Issue Details: First known date: 2012 2012
AustLit is a subscription service. The content and services available here are limited because you have not been recognised as a subscriber. Find out how to gain full access to AustLit

AbstractHistoryArchive Description

Inga Clendinnen's Tiger's Eye is a brilliant, if conflicted, work of what I term 'illness life writing' (as opposed to the scientistic terms 'pathography' or 'autopathography'). In fact, no single generic descriptor can do justice to this text, which comprises elements of illness and survival writing, memoir, autobiography, fiction, narrative history, confession and Kunsterroman. As its title suggests, the book exudes a tigerish, agential tenacity; a refusal to succumb to life-threatening illness and its attacks on psychological and physical selfhood. Writing, both before and after the major illness, is fundamental to Clendinnen's agential response, and indeed this survivor narrative claims not only that writing helped to save the author but that illness helped her to become a writer. This later claim, which is never fully clarified, provides the Kunsterroman dimension, though, curiously, the whole issue of 'becoming' itself becomes clouded late in the book where Clendinnen seems to repudiate confessional - indeed all autobiographical - writing and to see the self, especially the agential self, as a fragmentary fiction. This quasi-postmodern view sits uneasily with much of what has come before, and indeed with some of Clendinnen's pronouncements as an internationally acclaimed historian. The essay, which also considers gender issues and the book's shifting account of the mind/body relation, concludes by inquiring what responsibilities survivor illness life writers have to their readers. [Author's abstract]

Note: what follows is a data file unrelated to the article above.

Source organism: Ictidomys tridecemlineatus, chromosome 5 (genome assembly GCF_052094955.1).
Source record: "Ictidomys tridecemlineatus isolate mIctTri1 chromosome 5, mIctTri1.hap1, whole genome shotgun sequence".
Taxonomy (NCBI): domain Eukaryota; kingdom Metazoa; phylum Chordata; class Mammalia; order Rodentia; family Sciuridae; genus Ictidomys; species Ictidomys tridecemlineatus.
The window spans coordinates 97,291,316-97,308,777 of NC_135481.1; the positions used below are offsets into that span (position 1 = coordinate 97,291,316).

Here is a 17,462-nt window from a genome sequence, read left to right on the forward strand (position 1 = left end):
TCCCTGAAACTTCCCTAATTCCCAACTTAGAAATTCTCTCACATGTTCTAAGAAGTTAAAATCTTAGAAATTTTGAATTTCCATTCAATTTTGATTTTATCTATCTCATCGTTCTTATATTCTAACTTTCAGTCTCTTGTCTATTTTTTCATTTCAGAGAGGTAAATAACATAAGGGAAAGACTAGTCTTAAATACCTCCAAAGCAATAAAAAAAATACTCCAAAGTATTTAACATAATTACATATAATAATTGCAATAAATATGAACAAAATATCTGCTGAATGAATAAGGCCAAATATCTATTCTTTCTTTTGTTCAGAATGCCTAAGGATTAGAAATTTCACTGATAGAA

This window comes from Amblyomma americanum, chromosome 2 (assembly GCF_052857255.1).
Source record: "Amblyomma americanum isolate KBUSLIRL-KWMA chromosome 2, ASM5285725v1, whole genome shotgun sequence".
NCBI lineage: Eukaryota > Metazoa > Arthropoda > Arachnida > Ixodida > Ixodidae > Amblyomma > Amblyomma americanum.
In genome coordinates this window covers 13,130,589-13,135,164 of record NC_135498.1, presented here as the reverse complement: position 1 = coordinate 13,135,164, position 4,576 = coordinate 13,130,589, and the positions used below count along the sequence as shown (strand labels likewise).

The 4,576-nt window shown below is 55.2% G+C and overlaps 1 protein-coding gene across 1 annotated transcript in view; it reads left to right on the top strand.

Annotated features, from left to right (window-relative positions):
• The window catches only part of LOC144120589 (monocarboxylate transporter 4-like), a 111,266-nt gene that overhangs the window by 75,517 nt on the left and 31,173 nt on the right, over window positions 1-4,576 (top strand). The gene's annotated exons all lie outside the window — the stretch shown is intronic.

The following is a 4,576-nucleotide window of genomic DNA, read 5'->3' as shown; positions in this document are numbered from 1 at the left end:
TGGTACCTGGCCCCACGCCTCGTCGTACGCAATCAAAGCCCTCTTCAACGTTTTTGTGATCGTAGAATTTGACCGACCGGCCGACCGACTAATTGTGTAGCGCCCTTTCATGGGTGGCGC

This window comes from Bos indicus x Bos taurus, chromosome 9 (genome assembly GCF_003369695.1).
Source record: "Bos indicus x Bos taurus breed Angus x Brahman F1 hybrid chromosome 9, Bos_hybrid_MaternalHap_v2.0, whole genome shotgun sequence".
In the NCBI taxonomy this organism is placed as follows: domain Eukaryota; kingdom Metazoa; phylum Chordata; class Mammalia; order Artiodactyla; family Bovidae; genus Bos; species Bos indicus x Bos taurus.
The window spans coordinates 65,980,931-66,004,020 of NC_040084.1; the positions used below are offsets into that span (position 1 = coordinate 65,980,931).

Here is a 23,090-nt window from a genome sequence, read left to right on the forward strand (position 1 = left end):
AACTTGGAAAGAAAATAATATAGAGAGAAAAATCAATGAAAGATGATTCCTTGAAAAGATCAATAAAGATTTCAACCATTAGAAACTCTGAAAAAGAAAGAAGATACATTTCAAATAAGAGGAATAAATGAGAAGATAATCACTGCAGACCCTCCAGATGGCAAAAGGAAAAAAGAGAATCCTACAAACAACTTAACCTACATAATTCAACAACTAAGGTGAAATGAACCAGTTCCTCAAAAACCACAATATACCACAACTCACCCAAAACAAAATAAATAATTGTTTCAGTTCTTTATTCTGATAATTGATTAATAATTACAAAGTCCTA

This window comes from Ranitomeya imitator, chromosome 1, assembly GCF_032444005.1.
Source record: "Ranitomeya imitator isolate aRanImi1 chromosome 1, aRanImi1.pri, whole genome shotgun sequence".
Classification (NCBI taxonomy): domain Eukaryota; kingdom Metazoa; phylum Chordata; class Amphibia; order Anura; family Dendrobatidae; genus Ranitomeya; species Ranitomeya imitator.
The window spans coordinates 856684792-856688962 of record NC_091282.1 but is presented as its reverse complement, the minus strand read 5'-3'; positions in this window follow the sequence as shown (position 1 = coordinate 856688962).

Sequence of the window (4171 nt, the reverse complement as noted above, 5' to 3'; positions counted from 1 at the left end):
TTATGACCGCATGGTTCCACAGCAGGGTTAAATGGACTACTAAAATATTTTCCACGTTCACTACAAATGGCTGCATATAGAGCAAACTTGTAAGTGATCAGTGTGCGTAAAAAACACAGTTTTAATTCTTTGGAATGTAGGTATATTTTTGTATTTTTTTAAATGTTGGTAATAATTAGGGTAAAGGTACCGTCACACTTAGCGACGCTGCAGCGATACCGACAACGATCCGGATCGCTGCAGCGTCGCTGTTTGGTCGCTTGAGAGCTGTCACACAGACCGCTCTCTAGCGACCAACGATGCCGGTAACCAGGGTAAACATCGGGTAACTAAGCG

Publication Details of Only Known VersionEarliest 2 Known Versions of

  • Appears in:
    y Life Writing vol. 9 no. 4 October 2012 Z1892443 2012 periodical issue 2012 pg. 377-390
Last amended 30 Nov 2012